Boris Johnson is preparing to unveil “bombshell” evidence that he believes will exonerate him over partygate, according to his allies.
Ahead of a grilling by the House of Commons privileges committee on Wednesday, the former prime minister’s legal team is finalising its defence to claims that he knowingly and deliberately misled MPs about lockdown-breaking parties in Downing Street.
His “bombshell defence dossier”, as his friends call it, will include messages from Mr Johnson’s advisers sent shortly before he spoke in Parliament advising him that no Covid rules had been broken in Number 10, The Telegraph understands.
“It contains new evidence that helps his case,” a source close to Mr Johnson’s defence team said. “His case is that he told Parliament what he believed to be true at the time. There is documentary evidence which will show that he was advised to say what he went on and said.”
Mr Johnson has always argued that he believed no rules had been broken when he told MPs as much, but later corrected himself when it later became apparent what had taken place.
His team will produce WhatsApp messages and other “internal comms” from the time which show that the then prime minister’s statement was based on what he had been told by No 10 aides.
“When ministers go into the Commons, they are basically just reading out what they have been briefed to say,” said the source. “They trust the advice they are given, and that is justified. They have to be able to do that in order to make parliament work effectively.
“That is what any minister would have done. Ministers need to be able to rely on what they have been told when they are updating Parliament.”
Mr Johnson’s six-person strong legal team, headed up by Lord Pannick KC, has been given a deadline of Monday morning to submit its defence in writing, which the committee will then publish ahead of the hearing on Wednesday.
But MPs on the panel have argued that he should have known some of the events he attended broke lockdown guidance and are expected to press that point at the hearing.
The Metropolitan Police eventually issued 126 fines for Covid law breaches to 83 people linked to eight different gatherings in government buildings - proof of some wrongdoing.
Mr Johnson will also argue that evidence submitted to the committee by Downing Street staffers actually supports his case, as it shows they also believed that no rule-breaking had taken place.
“The evidence will show that the general assumption of everyone present, including those hostile to Boris, was that rules and guidance were followed,” said one of his allies said.
“That destroys the argument that Boris must have known it was not in the rules.”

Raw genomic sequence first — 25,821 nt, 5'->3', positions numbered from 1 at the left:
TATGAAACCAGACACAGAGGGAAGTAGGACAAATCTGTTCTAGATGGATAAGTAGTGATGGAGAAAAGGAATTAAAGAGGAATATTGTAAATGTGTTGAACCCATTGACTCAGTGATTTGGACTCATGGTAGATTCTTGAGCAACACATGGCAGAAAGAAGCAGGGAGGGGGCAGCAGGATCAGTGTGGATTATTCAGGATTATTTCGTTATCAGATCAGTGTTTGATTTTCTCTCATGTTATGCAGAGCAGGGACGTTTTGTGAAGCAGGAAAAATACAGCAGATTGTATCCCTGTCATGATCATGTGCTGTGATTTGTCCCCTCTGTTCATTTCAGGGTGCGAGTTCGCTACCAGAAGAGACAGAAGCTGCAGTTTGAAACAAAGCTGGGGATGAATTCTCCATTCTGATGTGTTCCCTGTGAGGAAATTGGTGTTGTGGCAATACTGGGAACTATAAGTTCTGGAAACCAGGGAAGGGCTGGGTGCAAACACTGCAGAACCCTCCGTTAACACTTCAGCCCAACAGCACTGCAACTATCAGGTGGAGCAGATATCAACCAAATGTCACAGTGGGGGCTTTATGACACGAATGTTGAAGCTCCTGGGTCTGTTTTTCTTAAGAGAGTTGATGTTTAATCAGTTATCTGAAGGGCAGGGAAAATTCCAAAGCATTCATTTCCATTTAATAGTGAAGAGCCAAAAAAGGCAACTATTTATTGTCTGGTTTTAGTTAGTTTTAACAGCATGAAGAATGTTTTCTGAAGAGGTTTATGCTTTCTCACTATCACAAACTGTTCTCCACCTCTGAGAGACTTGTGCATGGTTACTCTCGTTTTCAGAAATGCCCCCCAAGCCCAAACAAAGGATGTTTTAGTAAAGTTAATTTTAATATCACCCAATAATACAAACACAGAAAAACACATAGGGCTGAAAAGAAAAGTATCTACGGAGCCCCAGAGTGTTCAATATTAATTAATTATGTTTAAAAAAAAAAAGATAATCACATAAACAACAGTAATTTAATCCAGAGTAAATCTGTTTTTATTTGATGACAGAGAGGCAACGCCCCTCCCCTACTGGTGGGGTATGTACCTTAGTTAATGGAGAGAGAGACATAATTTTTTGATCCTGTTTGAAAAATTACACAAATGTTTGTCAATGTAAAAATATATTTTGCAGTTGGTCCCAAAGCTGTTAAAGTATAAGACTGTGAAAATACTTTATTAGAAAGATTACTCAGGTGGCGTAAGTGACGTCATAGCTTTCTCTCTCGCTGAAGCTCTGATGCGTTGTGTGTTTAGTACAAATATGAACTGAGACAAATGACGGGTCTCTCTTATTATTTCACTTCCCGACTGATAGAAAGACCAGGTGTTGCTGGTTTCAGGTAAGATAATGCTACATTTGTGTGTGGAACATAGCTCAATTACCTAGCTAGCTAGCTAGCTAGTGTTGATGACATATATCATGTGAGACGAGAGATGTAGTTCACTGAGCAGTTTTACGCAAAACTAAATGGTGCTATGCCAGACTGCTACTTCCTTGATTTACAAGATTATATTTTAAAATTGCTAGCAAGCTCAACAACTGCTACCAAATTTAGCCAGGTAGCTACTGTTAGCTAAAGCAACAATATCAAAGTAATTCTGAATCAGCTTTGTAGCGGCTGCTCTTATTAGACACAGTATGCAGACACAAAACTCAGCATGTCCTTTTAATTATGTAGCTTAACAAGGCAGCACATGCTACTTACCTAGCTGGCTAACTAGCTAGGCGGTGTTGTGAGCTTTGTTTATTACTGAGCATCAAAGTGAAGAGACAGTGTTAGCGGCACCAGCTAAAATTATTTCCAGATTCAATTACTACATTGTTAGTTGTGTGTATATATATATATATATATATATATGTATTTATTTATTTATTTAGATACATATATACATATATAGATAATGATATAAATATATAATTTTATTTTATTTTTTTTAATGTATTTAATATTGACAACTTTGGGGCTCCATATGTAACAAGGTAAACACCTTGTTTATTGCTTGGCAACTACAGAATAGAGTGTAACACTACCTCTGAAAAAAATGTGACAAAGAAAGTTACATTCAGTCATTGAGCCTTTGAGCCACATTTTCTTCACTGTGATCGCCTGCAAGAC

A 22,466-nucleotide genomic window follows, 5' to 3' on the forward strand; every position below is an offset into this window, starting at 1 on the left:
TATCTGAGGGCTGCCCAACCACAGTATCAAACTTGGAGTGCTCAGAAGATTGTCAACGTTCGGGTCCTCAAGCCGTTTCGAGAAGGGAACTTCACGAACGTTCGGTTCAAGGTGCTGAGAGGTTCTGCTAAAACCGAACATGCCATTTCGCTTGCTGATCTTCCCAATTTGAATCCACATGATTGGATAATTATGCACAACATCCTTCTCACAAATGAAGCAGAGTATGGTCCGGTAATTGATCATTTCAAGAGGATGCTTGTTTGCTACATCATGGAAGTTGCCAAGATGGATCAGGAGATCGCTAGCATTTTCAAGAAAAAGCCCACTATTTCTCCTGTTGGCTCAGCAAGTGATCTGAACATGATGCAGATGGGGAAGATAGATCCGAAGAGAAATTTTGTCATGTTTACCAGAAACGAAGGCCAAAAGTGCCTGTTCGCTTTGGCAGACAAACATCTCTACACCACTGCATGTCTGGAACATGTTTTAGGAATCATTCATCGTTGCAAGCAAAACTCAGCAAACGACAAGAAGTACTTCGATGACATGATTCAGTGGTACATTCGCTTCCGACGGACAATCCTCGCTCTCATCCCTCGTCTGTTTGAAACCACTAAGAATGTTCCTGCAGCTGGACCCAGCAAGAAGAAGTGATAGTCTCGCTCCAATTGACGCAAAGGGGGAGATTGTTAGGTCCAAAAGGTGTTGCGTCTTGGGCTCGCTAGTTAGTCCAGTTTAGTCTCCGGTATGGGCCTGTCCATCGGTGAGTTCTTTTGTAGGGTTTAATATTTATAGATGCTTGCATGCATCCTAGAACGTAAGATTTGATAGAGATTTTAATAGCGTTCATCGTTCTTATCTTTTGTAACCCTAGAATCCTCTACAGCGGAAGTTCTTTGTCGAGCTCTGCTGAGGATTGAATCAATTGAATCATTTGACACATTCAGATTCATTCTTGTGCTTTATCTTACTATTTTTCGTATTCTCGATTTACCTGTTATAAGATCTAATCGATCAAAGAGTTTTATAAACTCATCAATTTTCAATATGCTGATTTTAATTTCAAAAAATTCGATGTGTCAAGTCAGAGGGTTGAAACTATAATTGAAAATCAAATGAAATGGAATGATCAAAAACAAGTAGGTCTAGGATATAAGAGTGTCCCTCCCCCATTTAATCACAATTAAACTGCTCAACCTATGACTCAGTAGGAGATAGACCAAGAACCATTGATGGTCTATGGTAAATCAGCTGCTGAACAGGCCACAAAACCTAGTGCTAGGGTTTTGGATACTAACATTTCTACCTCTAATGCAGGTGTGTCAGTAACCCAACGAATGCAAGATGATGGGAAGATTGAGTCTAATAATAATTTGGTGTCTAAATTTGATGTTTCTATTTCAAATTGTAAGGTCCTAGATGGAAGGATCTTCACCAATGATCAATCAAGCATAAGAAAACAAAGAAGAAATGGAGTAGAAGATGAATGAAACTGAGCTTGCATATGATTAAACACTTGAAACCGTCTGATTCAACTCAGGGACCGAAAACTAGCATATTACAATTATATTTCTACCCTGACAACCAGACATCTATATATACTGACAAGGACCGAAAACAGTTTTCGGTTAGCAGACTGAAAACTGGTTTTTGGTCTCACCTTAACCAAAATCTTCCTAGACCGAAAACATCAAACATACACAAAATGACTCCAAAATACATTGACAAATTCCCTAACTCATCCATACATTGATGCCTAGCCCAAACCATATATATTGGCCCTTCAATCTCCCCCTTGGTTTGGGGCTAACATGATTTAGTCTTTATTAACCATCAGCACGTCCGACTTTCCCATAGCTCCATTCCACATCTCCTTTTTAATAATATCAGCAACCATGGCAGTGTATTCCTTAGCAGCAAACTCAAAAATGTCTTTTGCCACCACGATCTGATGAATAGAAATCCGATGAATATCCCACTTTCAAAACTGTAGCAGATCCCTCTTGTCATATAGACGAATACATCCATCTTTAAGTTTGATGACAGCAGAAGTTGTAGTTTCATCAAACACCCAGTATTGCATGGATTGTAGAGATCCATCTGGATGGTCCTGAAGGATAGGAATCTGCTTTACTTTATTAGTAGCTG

His legal team will also warn that his case risks having a chilling effect on Parliament, as it would set a new precedent to haul MPs in front of the privileges committee every time they said something in good faith and then later corrected the record.
And his defence will claim that the privileges committee is an “unfair process” to subject Mr Johnson on account of its political nature.
“We will have to make the point that Harriet Harman is already on record saying she believes Boris is guilty of contempt,” said one Johnson ally. “You would never accept a judge who passes a verdict on someone’s guilt or innocence before seeing the evidence. This is a very unfair process when you look at it in the round.”
Mr Johnson is also likely to argue that the gatherings were held to try to boost morale in Downing Street, which had been hit by a wave of illness.
The fact that many of the pictures were taken by No 10's official photographer and published on the official Flickr account “shows that we didn’t think we had anything to hide”, said a source.
The committee is made up of seven MPs – four Tories, two Labour and one SNP – and is headed by Labour’s Ms Harman, who has been an MP for 41 years.
Mr Johnson’s allies are urging the committee to publish all the evidence, as they believe this will convince both MPs and the public to get behind him.
The committee published an interim report earlier this month with some fresh evidence, but friends of the former Prime Minister believe this was “cherry-picked” and does not show the whole picture.
The four Conservative members of the privileges committee have come under pressure from die-hard supporters of Mr Johnson.
The Conservative Post - a website for grassroots Tories - has launched an online campaign allowing activists to send the four MPs an automated email calling on them to "protect your integrity by resigning from this committee immediately."
Sir Graham Brady, the chairman of the 1922 Committee of Tory backbenchers, has also been lobbied to intervene and “encourage” MPs to call off the privileges committee's inquiry.
If the committee ultimately determines that Mr Johnson has misled MPs, they can produce a report recommending a certain number of days of suspension from the Commons.
It is up to the Commons as a whole whether to adopt or reject any recommendations. Downing Street has confirmed that Tory MPs will receive a free vote to determine Mr Johnson's fate.
If a suspension of more than 10 days is voted through, Mr Johnson’s constituents can trigger a by-election, provided that they gather enough signatures - imperilling his political career.
A spokesman for Mr Johnson said: “The privileges committee will vindicate Boris Johnson's position. The evidence will show that Boris Johnson did not knowingly mislead Parliament.”
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